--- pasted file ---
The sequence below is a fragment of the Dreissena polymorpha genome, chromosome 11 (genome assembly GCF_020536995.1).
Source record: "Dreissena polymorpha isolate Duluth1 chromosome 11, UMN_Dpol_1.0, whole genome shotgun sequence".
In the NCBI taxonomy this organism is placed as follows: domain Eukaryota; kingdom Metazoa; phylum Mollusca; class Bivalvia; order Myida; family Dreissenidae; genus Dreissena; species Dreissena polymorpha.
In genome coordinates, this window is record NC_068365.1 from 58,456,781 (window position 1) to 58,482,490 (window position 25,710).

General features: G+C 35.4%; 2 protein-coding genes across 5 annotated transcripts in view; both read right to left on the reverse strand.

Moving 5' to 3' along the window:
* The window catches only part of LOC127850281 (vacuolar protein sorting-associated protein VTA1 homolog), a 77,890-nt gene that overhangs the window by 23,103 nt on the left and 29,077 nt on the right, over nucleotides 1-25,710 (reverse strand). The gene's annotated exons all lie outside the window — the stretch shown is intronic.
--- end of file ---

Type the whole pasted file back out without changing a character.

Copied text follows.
The sequence below is a fragment of the Dreissena polymorpha genome, chromosome 11 (genome assembly GCF_020536995.1).
Source record: "Dreissena polymorpha isolate Duluth1 chromosome 11, UMN_Dpol_1.0, whole genome shotgun sequence".
In the NCBI taxonomy this organism is placed as follows: domain Eukaryota; kingdom Metazoa; phylum Mollusca; class Bivalvia; order Myida; family Dreissenidae; genus Dreissena; species Dreissena polymorpha.
In genome coordinates, this window is record NC_068365.1 from 58,456,781 (window position 1) to 58,482,490 (window position 25,710).

General features: G+C 35.4%; 2 protein-coding genes across 5 annotated transcripts in view; both read right to left on the reverse strand.

Moving 5' to 3' along the window:
* The window catches only part of LOC127850281 (vacuolar protein sorting-associated protein VTA1 homolog), a 77,890-nt gene that overhangs the window by 23,103 nt on the left and 29,077 nt on the right, over nucleotides 1-25,710 (reverse strand). The gene's annotated exons all lie outside the window — the stretch shown is intronic.